President Brezhnev of the Soviet Union left Paris on Wednesday (22 June) after three days of talks with President Valery Giscard d'Estaing ended in a joint communique calling for more efforts towards disarmament and respect for human rights.
GV EXT Chateau de Rambouillet
GV & CU Soviet President Leonid Brezhnev and Foreign Minister Andrei Gromyko walking into room
GV ZOOM IN TO CU Brezhnev and French President Valery Giscard d'Estaing taking seats at table
CU ZOOM OUT TO GV Brezhnev and Giscard signing documents
GV Brezhnev and Giscard shaking hands after signing
GV Brezhnev arriving at Soviet Embassy in Paris
GV Security guards in rooftop
GV Giscard arriving and entering embassy
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Background: President Brezhnev of the Soviet Union left Paris on Wednesday (22 June) after three days of talks with President Valery Giscard d'Estaing ended in a joint communique calling for more efforts towards disarmament and respect for human rights.
SYNOPSIS: The talks took place at the 14th Century Chateau de Rambouillet near Paris. Mr. brezhnev, who was accompanied by the Soviet Foreign Minister, Andrei Gromyko, concluded his talks with a private session that a French spokesman said mainly covered United States and Soviet relations. Then the Soviet and French leaders signed a series of papers. These included a joint declaration on Mr. Brezhnev's visit; a statement on detente, and another on nuclear non-proliferation. The two sides also signed economic and scientific accords. The joint declaration said it was hoped current disarmament talks would end positively, ending the dangers inherent in arms race.
On detente the statement called for non-interference in all countries' internal affairs, adding that both the Soviet Union and France considered that respect for human rights constituted one of the foundations of deep improvement in their mutual relations. Before the talks began, Mr. Brezhnev had said that Franco-Soviet relations had been good the past ten years.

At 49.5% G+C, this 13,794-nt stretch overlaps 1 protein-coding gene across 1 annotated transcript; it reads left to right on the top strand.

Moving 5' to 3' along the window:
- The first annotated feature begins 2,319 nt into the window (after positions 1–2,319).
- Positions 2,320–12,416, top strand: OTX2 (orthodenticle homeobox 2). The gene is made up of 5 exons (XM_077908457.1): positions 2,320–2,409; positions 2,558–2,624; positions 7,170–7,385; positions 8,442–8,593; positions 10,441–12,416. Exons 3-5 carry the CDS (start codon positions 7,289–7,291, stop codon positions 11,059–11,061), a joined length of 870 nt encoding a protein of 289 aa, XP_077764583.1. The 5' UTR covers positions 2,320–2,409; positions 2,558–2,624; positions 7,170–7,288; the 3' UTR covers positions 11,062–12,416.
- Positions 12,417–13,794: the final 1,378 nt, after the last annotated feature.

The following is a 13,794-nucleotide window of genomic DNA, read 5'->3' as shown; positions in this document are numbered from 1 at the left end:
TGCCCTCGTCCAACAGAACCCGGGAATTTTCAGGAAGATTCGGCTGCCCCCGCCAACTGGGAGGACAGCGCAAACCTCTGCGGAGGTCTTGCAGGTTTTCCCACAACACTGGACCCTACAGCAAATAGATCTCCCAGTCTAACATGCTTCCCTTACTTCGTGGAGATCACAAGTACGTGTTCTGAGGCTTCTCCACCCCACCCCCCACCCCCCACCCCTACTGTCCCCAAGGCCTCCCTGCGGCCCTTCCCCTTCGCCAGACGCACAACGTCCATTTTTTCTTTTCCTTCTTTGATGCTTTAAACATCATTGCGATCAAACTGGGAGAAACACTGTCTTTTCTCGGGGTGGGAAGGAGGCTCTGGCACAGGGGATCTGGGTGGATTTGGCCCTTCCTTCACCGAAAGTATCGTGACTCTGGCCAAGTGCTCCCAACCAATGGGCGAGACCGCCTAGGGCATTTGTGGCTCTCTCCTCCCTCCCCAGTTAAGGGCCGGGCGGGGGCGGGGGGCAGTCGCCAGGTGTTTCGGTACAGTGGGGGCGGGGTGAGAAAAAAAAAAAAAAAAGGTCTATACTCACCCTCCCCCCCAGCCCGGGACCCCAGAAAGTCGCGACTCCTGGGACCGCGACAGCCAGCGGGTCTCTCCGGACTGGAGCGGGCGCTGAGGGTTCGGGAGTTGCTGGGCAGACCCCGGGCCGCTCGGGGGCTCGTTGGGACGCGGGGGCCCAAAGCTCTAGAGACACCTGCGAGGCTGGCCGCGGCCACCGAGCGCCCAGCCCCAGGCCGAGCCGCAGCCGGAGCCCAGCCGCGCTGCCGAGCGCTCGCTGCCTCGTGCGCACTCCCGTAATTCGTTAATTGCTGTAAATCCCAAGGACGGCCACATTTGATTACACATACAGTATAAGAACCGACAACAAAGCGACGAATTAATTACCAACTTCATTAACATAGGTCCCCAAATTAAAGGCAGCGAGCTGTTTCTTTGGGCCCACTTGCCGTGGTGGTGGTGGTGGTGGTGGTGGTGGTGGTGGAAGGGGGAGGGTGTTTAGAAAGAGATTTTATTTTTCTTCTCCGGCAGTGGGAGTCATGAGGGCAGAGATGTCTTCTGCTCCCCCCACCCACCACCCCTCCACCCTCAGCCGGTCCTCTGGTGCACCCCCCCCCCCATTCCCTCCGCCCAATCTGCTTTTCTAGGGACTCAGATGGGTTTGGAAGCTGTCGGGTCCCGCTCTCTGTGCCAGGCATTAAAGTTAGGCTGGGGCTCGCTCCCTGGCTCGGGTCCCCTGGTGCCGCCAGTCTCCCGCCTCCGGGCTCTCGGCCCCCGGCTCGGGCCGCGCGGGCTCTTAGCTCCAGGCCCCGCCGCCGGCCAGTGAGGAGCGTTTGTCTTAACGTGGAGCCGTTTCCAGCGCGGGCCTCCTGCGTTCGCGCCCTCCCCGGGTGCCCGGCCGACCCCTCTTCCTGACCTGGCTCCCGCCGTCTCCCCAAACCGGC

Before leaving Paris, Mr. Brezhnev hosted a luncheon at the new Soviet Embassy. Mr. Brezhnev described the agreements he had signed with President Giscard as positive. The 70 year old leader of the Communist Party, who also became President last Thursday (16 June), said his talks had been useful and necessary. Part of the basis for the talks had been the common desire to strengthen general peace and prevent nuclear war.
Security was tight for the Soviet leader's visit. Before he arrived, there had been attacks on Soviet property in Paris and right-wing demonstrators have been involved in bloody clashes with police before and during Mr. Brezhnev's visit. The right was not alone. There have also been left-wing protests. The main focus of them has concerned the treatment of dissidents in the Soviet Union.